such as that condemned in Brewer and Massiah. The facts found by the judge do not support such a sweeping conclusion. [Note 8] In Brewer, the police interrogated the defendant after arraignment, despite the defendant's express and implicit assertions of his right to counsel. In addition, a police officer's remarks referred to as the "Christian burial speech" were designed to avoid the officer's agreement not to interrogate the defendant. Brewer v. Williams, 430 U.S. 387, 391, 399, 405 (1977).
In Massiah, the police blatantly attempted to subvert the accused's right to counsel by surreptitiously eliciting incriminating statements by use of an agent after indictment and arraignment, and in the absence of counsel. Massiah v. United States, 377 U.S. 201, 202, 206 (1964). In the cases relied on by the judge, after the defendant was arraigned (Brewer), or indicted and arraigned (Massiah), the police purposefully interfered with the defendant's access to a specific attorney who the police knew represented the defendant. The judge made no factual findings which would bring this case within Brewer and Massiah.
Finally, since the Supreme Court has not imposed on the States a constitutional duty to arraign an accused promptly (see Commonwealth v. Dubois, 353 Mass. 223 , 227 ; Commonwealth v. Banuchi, 335 Mass. 649 , 656-657 ), the judge erred in his conclusion [Note 9] that there was a violation of Federal constitutional law. "[A] [S]tate court
can neither add to nor subtract from the mandates of the United States Constitution." North Carolina v. Butler, 441 U.S. 369, 376 (1979). Therefore, we reverse and remand.
On remand, the parties [Note 10] should address the issue of a violation of Mass. R. Crim. P. 7 (a) (1), 378 Mass. 855 (1979). [Note 11] In considering this issue the judge should weight the same factors as in the case of statements and evidence obtained as a result of an illegal arrest. See Commonwealth v. Sylvia, 380 Mass. 180 , 183-184 (1980); Commonwealth v. Haas, 373 Mass. 545 , 555 (1977); Commonwealth v. Fielding, 371 Mass. 97 , 113 (1976). See also, Commonwealth v. Bouchard, 347 Mass. 418 , 421 (1964) ("exclusion would be a reasonable sanction for violation of [G. L. c. 276,] Section 33A and ground for a motion to suppress"). See generally, Dunaway v. New York, 442 U.S. 200, 217-219 (1979); Brown v. Illinois, 422 U.S. 590, 603-604 (1975). If the judge determines that the delay was arranged "by the police with a purpose to facilitate the procuring of a statement [or other evidence] from" the defendant, suppression would be appropriate. See Commonwealth v. Sylvia, 380 Mass. 180 , 184 (1980).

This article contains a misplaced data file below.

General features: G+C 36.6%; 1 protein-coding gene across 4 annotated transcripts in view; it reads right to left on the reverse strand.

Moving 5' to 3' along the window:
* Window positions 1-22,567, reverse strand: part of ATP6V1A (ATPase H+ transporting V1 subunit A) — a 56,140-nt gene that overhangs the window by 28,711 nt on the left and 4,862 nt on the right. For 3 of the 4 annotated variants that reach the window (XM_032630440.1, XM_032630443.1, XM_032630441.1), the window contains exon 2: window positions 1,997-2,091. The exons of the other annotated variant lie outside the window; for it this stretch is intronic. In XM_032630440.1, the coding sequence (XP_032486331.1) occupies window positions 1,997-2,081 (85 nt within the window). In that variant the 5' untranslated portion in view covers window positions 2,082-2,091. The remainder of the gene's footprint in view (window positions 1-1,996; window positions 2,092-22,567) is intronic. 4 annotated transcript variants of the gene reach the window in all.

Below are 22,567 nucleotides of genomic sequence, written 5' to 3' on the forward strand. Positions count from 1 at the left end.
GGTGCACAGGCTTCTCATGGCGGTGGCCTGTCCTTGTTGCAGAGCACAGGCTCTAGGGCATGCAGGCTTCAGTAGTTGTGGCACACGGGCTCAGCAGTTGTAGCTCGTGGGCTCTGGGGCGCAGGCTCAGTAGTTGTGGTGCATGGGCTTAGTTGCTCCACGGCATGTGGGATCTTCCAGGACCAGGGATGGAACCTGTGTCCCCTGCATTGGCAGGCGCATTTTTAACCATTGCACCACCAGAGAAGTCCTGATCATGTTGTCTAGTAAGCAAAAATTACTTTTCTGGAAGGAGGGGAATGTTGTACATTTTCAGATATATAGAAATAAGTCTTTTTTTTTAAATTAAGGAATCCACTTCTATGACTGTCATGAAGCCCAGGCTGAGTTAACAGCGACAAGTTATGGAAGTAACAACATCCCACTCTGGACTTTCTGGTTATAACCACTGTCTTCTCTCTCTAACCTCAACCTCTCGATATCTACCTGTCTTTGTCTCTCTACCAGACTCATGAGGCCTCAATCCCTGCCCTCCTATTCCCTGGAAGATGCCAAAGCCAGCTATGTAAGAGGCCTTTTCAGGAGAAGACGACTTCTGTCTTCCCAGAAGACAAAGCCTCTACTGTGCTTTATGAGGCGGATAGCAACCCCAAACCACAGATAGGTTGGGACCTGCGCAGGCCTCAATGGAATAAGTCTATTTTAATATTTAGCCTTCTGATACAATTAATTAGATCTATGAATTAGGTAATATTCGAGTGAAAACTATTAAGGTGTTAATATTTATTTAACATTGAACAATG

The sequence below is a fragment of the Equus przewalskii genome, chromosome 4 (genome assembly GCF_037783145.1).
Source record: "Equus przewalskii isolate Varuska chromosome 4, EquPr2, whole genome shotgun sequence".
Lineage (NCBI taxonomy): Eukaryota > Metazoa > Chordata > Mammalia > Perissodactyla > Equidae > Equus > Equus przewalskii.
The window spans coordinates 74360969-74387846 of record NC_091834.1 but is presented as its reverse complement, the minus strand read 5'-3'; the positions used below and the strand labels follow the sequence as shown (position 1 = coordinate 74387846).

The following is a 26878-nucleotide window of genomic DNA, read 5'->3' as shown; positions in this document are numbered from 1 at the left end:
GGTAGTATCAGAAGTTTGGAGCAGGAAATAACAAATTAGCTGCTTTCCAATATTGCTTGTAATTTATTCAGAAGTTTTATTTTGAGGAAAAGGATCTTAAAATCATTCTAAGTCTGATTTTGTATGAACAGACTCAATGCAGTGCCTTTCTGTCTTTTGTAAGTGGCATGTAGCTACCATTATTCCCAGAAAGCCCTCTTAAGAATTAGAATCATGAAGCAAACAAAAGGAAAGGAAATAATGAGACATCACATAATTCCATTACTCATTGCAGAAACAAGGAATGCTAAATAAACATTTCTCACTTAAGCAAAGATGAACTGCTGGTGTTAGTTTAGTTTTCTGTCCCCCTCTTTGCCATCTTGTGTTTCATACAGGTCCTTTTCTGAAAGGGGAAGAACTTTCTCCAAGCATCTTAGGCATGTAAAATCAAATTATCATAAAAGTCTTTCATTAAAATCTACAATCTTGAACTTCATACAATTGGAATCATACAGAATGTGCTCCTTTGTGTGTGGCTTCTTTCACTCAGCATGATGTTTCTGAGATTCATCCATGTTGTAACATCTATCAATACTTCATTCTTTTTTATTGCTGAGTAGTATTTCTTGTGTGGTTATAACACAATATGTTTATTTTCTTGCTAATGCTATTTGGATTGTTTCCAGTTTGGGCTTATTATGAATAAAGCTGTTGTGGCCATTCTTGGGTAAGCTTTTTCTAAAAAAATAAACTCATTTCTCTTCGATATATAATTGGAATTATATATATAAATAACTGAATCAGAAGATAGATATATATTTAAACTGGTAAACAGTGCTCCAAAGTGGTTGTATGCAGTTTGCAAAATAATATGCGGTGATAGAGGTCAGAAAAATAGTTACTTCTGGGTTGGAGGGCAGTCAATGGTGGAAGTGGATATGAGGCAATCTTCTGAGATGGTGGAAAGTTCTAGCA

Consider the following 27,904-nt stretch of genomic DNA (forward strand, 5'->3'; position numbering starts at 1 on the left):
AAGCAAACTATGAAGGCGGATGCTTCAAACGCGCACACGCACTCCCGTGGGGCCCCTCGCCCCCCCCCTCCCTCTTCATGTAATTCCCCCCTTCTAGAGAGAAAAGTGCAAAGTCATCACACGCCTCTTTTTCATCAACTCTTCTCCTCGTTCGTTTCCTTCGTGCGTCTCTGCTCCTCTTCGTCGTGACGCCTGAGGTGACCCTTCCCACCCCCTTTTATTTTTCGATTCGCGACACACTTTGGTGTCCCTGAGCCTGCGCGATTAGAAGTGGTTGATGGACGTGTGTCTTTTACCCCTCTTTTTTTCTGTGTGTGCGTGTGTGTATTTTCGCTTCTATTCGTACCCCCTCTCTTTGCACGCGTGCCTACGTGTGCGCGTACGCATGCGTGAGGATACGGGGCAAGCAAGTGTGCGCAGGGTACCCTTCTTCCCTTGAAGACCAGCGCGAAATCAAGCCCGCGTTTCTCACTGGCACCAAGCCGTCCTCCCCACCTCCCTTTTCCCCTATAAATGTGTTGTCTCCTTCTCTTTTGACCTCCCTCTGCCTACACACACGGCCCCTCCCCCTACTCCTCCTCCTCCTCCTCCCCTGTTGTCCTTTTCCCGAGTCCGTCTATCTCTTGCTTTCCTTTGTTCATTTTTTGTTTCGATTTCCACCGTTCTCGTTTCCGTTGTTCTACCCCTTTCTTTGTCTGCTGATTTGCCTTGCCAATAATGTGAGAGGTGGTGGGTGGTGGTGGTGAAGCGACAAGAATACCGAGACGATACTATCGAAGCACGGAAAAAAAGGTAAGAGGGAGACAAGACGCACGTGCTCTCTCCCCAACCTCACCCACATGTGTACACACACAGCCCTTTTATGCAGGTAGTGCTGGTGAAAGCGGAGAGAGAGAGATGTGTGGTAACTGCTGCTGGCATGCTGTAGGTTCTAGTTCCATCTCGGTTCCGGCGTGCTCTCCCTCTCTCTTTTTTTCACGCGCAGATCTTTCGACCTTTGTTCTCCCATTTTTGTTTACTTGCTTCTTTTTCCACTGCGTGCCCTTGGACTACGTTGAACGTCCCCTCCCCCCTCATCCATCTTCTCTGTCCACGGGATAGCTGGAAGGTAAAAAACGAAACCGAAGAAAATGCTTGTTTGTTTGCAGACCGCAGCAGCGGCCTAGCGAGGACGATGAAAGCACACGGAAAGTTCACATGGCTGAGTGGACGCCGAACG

Assuming that the judge decides that police erred in delaying the arraignment, and suppresses the pre-arraignment statement or other evidence obtained thereby, that does not end the judge's inquiry as to the postarraignment statements. The judge also must determine the admissibility of
the postarraignment statements by application of the "fruit of the poisonous tree" doctrine. "Where the nexus between the conduct of the police deemed illegal and the discovery of the challenged evidence is so attenuated as to dissipate the taint, such evidence is admissible." Commonwealth v. Haas, 373 Mass. 545 , 556 (1977). Commonwealth v. Watkins, 375 Mass. 472 , 482-483 & n.9 (1978). The commonwealth, of course, has the burden of proof on this issue. See generally Commonwealth v. Tavares, 385 Mass. 140 (1982).
We reverse the order allowing the motion to suppress, and remand the case for further proceedings consistent with this opinion.